The Trump administration has proposed two major changes to federal vehicle regulations. First, it seeks to abandon its predecessor’s 2012 plan to nearly double cars’ fuel economy by 2025, to an average of 54.5 miles per gallon; instead, the standard would stop rising after 2020, at 37 miles per gallon. And second, the administration wants to eliminate a waiver that gives California the right to create state-level emission rules that are stricter than federal law.
Obama’s fuel standards are a looming boondoggle and Trump is right to discard them. And California’s waiver, despite its pretensions to federalism, gives the state an unwarranted and outsized sway over federal policy: Unlike any other state, California can threaten to create a separate regulatory regime if federal policy doesn’t track its own prerogatives.
We wish Congress would step in, reform this dysfunctional system, and spell out exactly what the nation’s environmental standards should be, rather than leaving it to the executive branch. But given the laws we have, the Trump administration’s move is the right one.
The problems with the current fuel-economy standards are obvious enough. Because they require such a dramatic improvement in such a short time, they will prove difficult to meet and will drive up the price of cars. As Randal O’Toole of the Cato Institute has noted, “To meet the Obama standard, automakers would have to build electric vehicles, sell them at a loss, and then sell their other vehicles for higher prices to make up the difference.”
Beyond the strain this puts on Americans’ budgets, it pressures families to continue using older cars with less advanced safety features. And the new cars available are increasingly designed with only fuel economy, not safety or consumer demand, in mind.
The administration estimates that its proposed standards could spur a million vehicle sales, cut the average ownership costs of new vehicles by $2,340, save the economy $500 billion, and reduce fatal crashes by more than 10,000 (in part by making each mile driven more expensive through lower gas mileage). Such numbers must always be taken with a grain of salt — but then again, they hardly seem unthinkable given the implausible improvements in fuel economy now being demanded of the nation’s automakers. And they compare favorably with the estimated climate impact of three one-thousandths of a degree Celsius.
As for California’s waiver, it is a result of quirks of history that are not applicable to the present situation, including the fact that California created vehicle-emission standards before the federal government did, as well as the state’s once-notorious smog problem. The Clean Air Act generally preempts state regulation, but allows California to receive a waiver to create its own standards (which other states may then choose to join) — so long as an exemption is needed to address “compelling and extraordinary conditions.”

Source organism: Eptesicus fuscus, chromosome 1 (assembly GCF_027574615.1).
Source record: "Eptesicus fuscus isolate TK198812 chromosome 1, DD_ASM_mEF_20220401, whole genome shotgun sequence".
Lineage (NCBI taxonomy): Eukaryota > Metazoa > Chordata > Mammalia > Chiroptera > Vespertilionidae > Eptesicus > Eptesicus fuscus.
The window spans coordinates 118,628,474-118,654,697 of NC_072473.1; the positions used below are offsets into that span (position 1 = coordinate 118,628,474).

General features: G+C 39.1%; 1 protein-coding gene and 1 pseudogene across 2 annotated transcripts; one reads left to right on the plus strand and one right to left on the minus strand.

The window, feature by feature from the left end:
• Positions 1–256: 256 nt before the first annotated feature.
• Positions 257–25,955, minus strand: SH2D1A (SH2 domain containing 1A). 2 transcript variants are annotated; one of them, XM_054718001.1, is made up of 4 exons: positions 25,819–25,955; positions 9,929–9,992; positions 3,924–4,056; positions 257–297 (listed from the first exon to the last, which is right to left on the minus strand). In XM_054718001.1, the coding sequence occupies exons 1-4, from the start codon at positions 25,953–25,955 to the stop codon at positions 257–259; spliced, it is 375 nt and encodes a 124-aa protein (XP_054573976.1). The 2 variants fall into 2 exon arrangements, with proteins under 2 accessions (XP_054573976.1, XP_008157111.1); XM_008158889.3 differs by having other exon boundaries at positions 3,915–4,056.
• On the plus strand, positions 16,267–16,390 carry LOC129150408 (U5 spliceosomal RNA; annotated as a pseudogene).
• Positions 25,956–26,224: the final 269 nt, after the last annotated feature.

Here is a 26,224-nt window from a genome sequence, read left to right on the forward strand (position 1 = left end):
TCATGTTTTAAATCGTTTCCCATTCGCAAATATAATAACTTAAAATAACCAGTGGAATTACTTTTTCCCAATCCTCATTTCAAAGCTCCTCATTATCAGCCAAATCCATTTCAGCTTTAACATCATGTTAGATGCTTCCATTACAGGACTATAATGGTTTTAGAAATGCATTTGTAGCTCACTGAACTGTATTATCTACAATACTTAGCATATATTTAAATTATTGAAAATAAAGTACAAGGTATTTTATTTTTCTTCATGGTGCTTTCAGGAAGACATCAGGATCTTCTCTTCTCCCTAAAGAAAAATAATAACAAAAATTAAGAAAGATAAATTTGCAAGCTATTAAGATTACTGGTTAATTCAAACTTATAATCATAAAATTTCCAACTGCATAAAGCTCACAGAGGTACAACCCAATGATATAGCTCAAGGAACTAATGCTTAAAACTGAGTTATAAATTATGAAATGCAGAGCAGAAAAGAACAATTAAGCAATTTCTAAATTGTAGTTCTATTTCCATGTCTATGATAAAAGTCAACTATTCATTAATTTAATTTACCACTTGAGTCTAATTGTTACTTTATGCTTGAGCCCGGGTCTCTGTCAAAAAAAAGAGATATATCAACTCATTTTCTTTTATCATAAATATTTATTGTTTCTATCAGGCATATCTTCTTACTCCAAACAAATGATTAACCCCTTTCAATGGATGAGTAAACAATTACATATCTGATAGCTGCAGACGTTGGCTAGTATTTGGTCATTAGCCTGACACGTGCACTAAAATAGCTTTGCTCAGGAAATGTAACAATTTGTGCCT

As the administration notes, California’s current greenhouse-gas regime does not address any conditions that are particular to California; global warming is a global problem. This entitles the executive branch to cut off the waiver, and while the state and its allies have vowed to sue to protect it, they are on weak legal ground. The administration is also looking to challenge California’s standards under a different statute, the Environmental Policy and Conservation Act, which preempts all state laws “related to” fuel economy (the issue being whether California’s efforts to reduce CO2 emissions are fuel-economy regulations by another name).
In addition, the threat of a bifurcated regulatory regime — anathema to the auto industry — has allowed the state to inflict its policies on the rest of the country, as it did in negotiating environmental regulations with the Obama administration. Indeed, the industry so fears California that it has balked at Trump’s move and urged the parties toward compromise, wanting neither a lengthy legal battle over the waiver nor a two-tier system in the event that California wins in court.
But if we’re going to have national standards, they should be set by federal policymakers, and those policymakers should not be subject to the whims of a single state. This means the waiver has to go, and the administration should fight for this outcome in court.
Above all, however, we stress the simple reason we are in this mess: Congress delegated its legislative power to the executive branch rather than setting the standards itself. We should not see such massive policy swings — with hundreds of billions of dollars hanging in the balance — whenever the White House changes hands.
Congress did delegate this power to the Trump administration, though, and the administration is right to exercise that power as it deems appropriate.